Switchgrass Shows Potential as Biofuel Material

GCB Bioenergy journal has published a study in which scientists present the findings of a study on switchgrass as cellulosic ethanol feedstock. They concluded that using switchgrass bioenergy can help reduce emissions but add that further research “to address the significant sources of uncertainty” (such as what type of land is converted to switchgrass), is advisable.

According to Biofuel Daily, the research was carried out at the University of Bologna, in Italy. Lead researcher Dr. Andrea Monti said the team reviewed over 100 articles on switchgrass and found this type of crop has a better ability to accumulate carbon in the soil compared to several other grasses, especially row crops. She added that because switchgrass has not been planted as a monoculture crop until the mid 20th century, it’s necessary to factor in long term predictions on carbon sequestration, which includes land use change, carbon turnover rate and the economic life cycle length. These calculations are still lacking, she said.

Dr. Monti’s team examined the emissions and uptake of three greenhouse gasses – carbon dioxide, methane, and nitrous oxide – over the life cycle of switchgrass from cultivation to processing. They also considered how previous estimates differed according to what variables are included and what values are used for factors, such as agricultural practices (such as tilling, harvest frequency, and fertilizer application), end-product (bioethanol vs. bioelectricity), and fossil fuels that are being displaced.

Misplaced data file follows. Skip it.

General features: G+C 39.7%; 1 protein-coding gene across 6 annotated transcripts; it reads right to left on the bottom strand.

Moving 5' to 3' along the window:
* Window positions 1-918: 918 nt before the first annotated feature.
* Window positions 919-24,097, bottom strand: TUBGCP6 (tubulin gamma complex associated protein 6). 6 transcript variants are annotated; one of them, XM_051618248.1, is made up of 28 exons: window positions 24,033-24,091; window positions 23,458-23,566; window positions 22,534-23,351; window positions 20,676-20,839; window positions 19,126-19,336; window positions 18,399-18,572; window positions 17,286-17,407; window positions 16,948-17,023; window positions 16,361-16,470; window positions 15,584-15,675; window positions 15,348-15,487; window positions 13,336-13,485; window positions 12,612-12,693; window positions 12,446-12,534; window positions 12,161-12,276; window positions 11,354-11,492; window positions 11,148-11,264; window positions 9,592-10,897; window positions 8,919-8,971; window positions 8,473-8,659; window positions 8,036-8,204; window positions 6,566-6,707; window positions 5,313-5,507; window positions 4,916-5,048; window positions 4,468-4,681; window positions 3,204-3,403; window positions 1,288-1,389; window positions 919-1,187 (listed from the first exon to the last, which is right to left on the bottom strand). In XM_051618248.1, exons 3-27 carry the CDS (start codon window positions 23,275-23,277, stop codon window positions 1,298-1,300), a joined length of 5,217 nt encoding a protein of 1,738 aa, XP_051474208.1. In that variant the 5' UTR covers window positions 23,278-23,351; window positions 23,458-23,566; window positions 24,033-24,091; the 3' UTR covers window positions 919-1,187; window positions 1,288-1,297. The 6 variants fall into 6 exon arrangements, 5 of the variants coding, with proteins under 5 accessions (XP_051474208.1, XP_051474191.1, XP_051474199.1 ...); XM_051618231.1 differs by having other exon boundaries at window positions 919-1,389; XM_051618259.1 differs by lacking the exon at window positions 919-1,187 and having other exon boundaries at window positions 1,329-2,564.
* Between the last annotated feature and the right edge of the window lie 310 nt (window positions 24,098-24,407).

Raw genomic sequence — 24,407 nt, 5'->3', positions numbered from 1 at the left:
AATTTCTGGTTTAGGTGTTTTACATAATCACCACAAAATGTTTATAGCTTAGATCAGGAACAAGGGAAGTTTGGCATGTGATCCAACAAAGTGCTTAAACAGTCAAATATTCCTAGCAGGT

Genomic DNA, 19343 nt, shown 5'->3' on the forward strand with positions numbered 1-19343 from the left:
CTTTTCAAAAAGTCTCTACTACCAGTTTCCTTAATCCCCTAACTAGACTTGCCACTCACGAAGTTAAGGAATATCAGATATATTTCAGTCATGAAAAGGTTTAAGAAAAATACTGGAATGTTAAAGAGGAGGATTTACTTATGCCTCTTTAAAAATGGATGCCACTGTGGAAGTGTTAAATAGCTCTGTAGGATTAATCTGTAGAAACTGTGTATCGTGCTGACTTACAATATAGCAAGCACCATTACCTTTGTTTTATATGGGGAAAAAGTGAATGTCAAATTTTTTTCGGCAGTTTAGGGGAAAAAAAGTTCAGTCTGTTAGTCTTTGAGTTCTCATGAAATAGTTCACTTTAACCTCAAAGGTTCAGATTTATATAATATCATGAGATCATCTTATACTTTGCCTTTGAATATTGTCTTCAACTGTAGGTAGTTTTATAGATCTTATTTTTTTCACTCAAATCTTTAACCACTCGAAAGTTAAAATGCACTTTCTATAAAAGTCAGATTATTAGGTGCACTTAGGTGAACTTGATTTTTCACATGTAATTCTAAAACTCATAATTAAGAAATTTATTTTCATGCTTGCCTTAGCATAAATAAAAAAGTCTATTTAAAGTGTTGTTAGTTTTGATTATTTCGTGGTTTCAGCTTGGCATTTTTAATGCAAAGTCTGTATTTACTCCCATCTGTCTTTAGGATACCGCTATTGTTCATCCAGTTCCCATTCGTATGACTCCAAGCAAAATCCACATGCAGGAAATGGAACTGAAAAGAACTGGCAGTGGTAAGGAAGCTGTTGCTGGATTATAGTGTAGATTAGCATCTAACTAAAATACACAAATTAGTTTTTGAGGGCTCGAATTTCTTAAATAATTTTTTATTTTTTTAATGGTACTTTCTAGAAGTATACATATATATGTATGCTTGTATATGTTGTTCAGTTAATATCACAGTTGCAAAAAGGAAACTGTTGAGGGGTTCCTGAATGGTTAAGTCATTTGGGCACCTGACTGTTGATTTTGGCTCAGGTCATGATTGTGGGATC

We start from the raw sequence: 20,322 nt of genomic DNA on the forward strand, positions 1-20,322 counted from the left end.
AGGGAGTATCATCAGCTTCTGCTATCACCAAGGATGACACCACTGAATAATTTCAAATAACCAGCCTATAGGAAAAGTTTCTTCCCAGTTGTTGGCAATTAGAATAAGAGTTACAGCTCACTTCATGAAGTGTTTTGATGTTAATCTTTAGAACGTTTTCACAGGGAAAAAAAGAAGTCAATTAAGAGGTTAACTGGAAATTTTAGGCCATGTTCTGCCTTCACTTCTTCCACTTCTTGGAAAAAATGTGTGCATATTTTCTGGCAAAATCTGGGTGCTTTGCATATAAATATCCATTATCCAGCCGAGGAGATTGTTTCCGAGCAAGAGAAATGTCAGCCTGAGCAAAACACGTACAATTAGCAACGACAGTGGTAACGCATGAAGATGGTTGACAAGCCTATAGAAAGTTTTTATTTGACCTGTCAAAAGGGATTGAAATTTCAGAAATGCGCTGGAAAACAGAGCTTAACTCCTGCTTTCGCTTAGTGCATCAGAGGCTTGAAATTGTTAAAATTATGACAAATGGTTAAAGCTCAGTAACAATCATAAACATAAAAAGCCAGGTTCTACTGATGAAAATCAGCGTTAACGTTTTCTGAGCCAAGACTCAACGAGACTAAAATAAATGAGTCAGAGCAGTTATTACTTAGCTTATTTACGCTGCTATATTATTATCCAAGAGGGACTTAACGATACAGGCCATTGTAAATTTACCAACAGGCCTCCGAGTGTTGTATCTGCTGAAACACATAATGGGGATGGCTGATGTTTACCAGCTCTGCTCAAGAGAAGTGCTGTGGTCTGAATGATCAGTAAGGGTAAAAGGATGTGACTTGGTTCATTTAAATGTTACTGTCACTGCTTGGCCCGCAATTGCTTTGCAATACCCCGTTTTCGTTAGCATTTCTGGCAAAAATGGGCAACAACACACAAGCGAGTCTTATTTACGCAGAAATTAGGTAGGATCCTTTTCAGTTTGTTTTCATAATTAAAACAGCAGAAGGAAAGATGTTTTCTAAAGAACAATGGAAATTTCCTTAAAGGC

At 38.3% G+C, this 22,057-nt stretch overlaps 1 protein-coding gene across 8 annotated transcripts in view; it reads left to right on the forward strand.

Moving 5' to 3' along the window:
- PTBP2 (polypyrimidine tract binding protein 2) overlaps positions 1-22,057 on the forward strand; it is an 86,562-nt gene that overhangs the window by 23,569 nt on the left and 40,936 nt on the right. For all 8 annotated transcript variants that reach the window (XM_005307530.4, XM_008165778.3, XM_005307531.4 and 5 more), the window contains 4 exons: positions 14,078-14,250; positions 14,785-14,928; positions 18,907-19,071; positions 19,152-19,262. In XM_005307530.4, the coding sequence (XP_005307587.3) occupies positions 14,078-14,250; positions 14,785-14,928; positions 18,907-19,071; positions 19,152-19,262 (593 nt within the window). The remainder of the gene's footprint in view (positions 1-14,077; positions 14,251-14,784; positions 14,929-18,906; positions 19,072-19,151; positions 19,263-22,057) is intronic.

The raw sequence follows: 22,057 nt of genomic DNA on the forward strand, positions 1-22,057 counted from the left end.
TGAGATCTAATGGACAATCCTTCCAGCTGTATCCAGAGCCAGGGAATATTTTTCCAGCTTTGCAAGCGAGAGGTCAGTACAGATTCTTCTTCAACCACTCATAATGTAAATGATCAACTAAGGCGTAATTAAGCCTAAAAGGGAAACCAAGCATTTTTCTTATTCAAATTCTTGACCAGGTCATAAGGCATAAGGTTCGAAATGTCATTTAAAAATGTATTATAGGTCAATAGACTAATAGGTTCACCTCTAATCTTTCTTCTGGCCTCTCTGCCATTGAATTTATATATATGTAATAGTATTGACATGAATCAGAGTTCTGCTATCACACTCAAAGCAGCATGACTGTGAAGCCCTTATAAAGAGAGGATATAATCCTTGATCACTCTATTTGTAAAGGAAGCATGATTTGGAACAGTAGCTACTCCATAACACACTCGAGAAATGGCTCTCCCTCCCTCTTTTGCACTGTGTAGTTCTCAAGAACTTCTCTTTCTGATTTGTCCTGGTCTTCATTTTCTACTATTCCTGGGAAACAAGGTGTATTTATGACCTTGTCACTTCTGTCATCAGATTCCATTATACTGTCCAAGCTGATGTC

The overall conclusion is that switchgrass bioenergy could play a role in reducing emissions from fuels, but some gray areas need to be further researched to understand its actual impact. “A reliable assessment of the contribution of switchgrass, along with other energy crops, in reducing greenhouse gas emissions might increase their demand in the booming renewable energy market,” said Dr. Monti.

Article by Antonio Pasolini, a Brazilian writer and video art curator based in London, UK. He holds a BA in journalism and an MA in film and television.

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